The Motion Picture Association of America’s recalcitrance on the rating of the documentary film Bully has garnered a great deal of attention, as the R rating given to the movie would effectively prevent its been seen by exactly the kids who need to see it. The filmmakers felt, backed up by distributor the Weinstein Co., that it was important to show that, yes, kids bullying each other say “fuck” sometimes, and especially that the power of the film required showing, unexpurgated, a particularly brutal scene in which “fuck” was said three times—more than is allowed in a PG-13 movie. But a compromise has been reached, and starting next weekend a PG-13 version of the movie will be out:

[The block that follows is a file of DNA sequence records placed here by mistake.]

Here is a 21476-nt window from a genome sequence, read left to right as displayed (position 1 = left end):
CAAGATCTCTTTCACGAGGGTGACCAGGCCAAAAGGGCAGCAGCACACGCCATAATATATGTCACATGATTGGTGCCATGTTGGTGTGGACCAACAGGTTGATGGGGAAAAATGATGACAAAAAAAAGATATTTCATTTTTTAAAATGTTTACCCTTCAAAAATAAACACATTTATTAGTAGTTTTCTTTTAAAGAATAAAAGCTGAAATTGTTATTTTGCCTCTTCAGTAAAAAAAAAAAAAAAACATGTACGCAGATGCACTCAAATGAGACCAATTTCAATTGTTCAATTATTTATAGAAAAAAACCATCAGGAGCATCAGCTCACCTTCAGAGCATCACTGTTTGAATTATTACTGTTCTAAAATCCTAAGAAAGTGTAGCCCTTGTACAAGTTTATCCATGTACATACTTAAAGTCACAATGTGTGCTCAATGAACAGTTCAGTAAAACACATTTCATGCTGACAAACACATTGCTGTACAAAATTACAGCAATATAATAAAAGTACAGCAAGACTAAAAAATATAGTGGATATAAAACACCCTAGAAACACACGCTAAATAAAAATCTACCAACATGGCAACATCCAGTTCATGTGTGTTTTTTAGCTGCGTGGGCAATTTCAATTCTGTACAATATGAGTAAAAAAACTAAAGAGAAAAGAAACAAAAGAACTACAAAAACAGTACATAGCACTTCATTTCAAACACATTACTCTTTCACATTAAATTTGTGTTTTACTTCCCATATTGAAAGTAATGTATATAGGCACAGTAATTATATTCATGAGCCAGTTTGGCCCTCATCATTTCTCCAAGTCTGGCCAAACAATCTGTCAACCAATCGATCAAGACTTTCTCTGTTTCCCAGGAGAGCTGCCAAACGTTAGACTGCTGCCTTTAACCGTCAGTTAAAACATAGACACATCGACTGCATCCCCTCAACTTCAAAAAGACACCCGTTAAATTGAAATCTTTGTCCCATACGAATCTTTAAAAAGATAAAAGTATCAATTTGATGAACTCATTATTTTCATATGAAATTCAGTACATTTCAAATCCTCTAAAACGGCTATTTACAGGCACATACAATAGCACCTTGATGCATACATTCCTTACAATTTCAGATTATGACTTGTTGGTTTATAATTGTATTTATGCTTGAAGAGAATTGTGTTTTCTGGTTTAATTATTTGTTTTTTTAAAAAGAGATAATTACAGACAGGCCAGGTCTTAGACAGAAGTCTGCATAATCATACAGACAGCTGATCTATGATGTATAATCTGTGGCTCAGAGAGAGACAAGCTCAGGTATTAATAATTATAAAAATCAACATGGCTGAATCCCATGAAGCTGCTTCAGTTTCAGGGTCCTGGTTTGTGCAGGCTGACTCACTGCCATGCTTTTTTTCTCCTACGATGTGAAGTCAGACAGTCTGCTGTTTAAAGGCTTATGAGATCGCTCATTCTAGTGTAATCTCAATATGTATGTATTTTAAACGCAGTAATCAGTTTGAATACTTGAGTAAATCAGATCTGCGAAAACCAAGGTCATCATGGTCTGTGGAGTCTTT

The new cut of the Lee Hirsch film makes some concessions to the MPAA: It removes an obscenity that begins with the prefix “mother” in an early scene, along with two other quickly uttered F-words. Audio will be dropped out in all three instances.
But the new cut leaves intact a controversial scene on a school bus in which three F-words are used against a bullied child. [...]
Stephen Bruno, head of marketing for the Weinstein Co., told 24 Frames that “I can say with no stutter that we would have remained unrated if we had to change that scene.”
With the change, unaccompanied kids of any age will be able to see Bully, and, perhaps most importantly, the door is open for schools to show the movie in the future. More than half a million people had signed a Change.org petition calling for the rating to be changed.